Orthodontic problems can be recognized as early as 4 years of age. Some of these signs are crowded teeth, and upper or lower jaw growth discrepancies.
If your child is older than 7, it’s certainly not too late for a check up. Children differ in both physiological development and treatment needs. Dr. Y's goal is to provide each patient with the most appropriate treatment at the most appropriate time.
Most Phase-One Treatment (if needed) begins at approximately age 7-8 when the incisors and first permanent molars are fully erupted. Because children are growing rapidly at this time, they can benefit enormously from early treatment. At this age, children also tend to be most eager and cooperative. Phase-One Treatment typically lasts from 12 to 18 months, depending on the severity of the condition.
Two-Phase Orthodontic Treatment seems to be more popular today than ever. It is not uncommon to see braces on elementary school children. You might be surprised that not all children need Two-Phase Orthodontic Treatment but when it is prescribed your child will enjoy its lifelong benefits.
There are many advantages or Orthodontic Treatment for teenagers. It improves the alignment of the teeth they are more easily cleaned and maintained which helps in the prevention of gum disease and tooth decay. By correcting bite problems excessive wear of the teeth can be avoided, chewing and speaking may be improved, and problems with the jaw joint may be lessened. The preventive effects of orthodontic treatment can lead to great savings with future dental work.
Finally, the most obvious reason most teens pursue orthodontic treatment, is esthetics. An unattractive smile has been shown to decrease self-esteem leading to more stressful teenage years, which may affect a person for the rest of their lives.
At times, an inherited malocclusion can be complicated by an acquired condition. Fortunately, with the proper diagnostic tools the orthodontist should be able to arrive at an ideal treatment plan.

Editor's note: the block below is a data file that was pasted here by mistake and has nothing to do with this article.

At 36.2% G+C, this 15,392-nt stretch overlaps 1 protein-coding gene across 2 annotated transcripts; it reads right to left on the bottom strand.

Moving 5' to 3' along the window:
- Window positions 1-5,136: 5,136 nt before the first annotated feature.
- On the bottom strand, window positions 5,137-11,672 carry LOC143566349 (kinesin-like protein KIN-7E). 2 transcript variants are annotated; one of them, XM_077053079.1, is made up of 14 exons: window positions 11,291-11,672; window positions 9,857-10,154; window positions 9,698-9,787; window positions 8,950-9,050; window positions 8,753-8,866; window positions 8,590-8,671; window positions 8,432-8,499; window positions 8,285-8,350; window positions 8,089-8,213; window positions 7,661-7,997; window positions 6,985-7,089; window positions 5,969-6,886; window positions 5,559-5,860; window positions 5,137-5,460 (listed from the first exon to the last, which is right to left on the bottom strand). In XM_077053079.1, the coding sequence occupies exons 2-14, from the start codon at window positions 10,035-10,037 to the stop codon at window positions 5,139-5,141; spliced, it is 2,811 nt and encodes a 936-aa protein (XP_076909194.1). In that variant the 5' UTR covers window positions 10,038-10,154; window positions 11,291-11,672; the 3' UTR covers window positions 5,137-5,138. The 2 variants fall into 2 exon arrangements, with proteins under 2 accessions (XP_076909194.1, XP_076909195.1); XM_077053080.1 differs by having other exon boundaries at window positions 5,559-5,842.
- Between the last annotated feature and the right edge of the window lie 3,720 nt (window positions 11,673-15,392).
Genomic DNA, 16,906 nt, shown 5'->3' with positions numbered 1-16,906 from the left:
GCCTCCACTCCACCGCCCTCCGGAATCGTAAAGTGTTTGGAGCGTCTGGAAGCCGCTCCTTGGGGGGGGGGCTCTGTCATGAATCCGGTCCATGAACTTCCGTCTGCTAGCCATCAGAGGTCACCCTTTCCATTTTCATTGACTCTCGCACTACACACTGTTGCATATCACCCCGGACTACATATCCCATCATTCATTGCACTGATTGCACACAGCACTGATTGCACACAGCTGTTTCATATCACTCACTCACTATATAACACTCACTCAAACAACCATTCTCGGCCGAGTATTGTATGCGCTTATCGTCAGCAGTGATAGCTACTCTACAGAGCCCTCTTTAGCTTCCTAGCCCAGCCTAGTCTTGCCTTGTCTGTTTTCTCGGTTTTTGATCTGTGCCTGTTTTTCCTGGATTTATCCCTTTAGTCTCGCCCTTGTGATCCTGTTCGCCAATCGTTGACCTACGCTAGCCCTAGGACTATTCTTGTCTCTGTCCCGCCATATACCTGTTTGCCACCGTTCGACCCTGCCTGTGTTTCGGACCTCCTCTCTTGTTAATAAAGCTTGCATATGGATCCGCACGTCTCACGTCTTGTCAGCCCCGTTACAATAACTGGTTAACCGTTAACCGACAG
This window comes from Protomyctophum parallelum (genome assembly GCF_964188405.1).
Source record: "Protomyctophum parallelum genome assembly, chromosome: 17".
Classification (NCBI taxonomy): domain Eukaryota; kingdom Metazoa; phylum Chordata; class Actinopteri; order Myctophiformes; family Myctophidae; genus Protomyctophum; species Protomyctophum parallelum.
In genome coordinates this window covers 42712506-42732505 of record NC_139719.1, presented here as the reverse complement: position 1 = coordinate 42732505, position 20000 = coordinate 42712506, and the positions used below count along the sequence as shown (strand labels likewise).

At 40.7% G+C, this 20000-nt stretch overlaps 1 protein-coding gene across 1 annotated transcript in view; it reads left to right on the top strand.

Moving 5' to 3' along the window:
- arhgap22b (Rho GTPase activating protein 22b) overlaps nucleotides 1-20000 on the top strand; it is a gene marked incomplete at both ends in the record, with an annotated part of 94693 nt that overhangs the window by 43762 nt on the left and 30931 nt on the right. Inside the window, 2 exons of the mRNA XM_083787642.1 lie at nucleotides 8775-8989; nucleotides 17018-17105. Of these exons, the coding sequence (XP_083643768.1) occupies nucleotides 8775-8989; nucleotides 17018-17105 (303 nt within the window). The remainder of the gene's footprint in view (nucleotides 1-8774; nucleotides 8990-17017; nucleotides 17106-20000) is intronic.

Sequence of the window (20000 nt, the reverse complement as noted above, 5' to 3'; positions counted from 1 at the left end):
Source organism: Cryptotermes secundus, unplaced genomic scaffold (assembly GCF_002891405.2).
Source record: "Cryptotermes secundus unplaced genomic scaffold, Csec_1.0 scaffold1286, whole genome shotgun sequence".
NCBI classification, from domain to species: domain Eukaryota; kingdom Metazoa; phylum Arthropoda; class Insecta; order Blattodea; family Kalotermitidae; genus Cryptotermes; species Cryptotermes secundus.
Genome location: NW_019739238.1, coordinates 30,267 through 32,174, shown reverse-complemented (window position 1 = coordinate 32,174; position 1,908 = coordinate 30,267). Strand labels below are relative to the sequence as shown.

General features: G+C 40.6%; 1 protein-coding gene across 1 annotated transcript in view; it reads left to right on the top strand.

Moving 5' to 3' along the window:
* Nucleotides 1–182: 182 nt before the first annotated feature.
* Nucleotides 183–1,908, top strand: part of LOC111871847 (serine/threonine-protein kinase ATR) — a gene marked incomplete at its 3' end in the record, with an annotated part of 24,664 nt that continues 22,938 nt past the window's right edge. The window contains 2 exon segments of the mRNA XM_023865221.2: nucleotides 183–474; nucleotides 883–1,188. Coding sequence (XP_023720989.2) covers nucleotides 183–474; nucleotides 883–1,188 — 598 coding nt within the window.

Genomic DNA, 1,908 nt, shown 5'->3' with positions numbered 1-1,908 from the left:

Numerous studies in the past 20 years have linked chrnoic (prolonged) malocclusions ("bad bites") with premature wear of the teeth, fractured teeth, bone loss, gum recession, poor esthetics, and worsening temporomandibular dysfunction (TMD). Malaligned (crooked) teeth can lead to increased difficulty with oral hygiene and inturn lead to decay and gum disease. Fortunately, advancements in orthodontics have made treatment much more user-friendly, allowing adults to continue with their daily routines, singing, playing musical instruments, dining out, dating, and more.
Since adults do not grow and they often have other dental requirements, the orthodontic treatment is usually only part of the overall treatment plan. Also, certain bite problems are skeletal and may require more invasive treatment, including temporary anchorage devices, implants or even jaw surgery.
Close coordination may be required among the orthodontist, oral surgeon, periodontist, endodontist and family dentist to assure that the treatment plan is managed well.
In some cases, patients present with more severe skeletal discrepancies which increase the severity of their malocclusion. It may be due to trauma, abnormal growth, upper airway obstruction, tumors and genetics. For this small group of individuals, orthodontics alone is not sufficient; they require a combination of orthodontics and orthognathic (jaw) surgery. Typically, there is a 9-12 months period prior to the surgery that the patient is being treated with braces. Following the surgery, there is an additional 9-12 months of treatment with braces to complete the alignment and perfect the bite. If you prove to be such a patient, Dr. Y will review with you all the various alternatives and the risks and benefits of each.